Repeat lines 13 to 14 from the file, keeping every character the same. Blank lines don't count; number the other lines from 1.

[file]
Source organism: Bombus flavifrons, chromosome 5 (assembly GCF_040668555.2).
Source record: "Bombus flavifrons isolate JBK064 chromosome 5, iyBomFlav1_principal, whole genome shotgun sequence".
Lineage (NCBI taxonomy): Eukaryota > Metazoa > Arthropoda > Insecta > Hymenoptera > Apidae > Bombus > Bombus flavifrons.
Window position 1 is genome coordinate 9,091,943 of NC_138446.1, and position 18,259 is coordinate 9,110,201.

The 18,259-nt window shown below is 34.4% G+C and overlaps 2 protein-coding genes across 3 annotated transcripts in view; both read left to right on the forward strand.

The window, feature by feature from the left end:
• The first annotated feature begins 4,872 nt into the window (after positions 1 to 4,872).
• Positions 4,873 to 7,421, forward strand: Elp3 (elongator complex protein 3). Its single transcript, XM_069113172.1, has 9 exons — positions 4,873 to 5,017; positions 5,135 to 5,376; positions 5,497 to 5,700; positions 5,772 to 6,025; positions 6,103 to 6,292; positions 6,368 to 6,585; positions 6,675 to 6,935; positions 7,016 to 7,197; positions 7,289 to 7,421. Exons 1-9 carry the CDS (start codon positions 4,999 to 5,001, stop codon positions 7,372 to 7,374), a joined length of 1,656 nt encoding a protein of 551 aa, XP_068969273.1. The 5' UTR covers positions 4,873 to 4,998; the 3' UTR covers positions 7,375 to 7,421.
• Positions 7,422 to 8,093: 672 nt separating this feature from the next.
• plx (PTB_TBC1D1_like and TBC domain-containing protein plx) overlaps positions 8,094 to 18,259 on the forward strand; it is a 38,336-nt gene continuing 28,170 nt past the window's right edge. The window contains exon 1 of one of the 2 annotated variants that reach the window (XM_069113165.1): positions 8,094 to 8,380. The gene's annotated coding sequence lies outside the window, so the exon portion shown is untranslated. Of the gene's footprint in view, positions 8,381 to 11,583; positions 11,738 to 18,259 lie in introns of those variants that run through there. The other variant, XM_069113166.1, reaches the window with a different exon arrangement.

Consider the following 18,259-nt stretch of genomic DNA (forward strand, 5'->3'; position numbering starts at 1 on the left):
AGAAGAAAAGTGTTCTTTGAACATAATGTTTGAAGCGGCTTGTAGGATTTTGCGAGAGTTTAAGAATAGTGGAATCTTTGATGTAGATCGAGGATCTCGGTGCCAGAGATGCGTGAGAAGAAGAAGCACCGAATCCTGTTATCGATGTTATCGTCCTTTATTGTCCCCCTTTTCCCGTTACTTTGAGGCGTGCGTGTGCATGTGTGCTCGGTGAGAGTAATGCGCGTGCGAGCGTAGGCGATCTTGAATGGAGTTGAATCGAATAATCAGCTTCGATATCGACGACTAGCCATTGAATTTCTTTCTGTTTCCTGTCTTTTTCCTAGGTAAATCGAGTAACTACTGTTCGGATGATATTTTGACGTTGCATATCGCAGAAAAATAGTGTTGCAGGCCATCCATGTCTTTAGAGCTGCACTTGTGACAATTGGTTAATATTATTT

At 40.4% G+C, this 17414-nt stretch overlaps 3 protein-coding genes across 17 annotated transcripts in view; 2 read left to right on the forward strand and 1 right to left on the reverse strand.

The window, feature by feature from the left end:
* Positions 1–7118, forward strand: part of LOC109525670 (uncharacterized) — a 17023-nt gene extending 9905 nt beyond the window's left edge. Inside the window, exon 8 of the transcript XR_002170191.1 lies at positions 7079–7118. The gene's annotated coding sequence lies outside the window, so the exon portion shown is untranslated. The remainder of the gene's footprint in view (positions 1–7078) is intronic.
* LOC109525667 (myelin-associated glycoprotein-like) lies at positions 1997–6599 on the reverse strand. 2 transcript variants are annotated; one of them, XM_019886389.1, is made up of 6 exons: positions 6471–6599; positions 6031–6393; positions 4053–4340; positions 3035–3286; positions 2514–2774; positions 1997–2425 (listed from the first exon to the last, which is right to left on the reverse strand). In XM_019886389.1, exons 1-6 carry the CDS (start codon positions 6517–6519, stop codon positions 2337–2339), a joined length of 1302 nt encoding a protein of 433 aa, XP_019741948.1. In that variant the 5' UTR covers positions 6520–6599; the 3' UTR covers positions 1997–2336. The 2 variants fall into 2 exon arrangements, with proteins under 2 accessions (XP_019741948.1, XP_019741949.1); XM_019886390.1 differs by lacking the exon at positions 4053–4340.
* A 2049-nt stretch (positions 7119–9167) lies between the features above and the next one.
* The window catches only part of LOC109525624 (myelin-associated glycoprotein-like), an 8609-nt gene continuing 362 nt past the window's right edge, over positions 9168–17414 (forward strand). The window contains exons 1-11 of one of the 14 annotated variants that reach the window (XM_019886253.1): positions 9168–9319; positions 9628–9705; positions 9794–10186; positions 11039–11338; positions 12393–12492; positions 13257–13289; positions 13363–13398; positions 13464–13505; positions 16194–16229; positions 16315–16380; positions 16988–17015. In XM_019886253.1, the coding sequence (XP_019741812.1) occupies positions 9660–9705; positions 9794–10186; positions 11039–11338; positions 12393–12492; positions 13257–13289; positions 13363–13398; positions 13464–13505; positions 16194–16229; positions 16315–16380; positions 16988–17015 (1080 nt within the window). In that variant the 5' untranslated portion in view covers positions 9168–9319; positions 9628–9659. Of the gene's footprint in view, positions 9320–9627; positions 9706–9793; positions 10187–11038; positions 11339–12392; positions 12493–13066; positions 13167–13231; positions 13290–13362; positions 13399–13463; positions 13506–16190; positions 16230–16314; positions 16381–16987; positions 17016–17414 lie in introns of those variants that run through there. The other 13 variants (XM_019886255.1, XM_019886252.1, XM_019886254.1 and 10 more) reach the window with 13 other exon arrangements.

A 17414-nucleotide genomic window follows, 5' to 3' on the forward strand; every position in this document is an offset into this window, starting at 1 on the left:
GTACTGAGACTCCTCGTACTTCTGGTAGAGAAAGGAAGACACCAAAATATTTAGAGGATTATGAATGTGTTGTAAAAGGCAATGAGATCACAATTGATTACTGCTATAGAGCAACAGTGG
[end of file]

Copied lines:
At 40.4% G+C, this 17414-nt stretch overlaps 3 protein-coding genes across 17 annotated transcripts in view; 2 read left to right on the forward strand and 1 right to left on the reverse strand.

The window, feature by feature from the left end: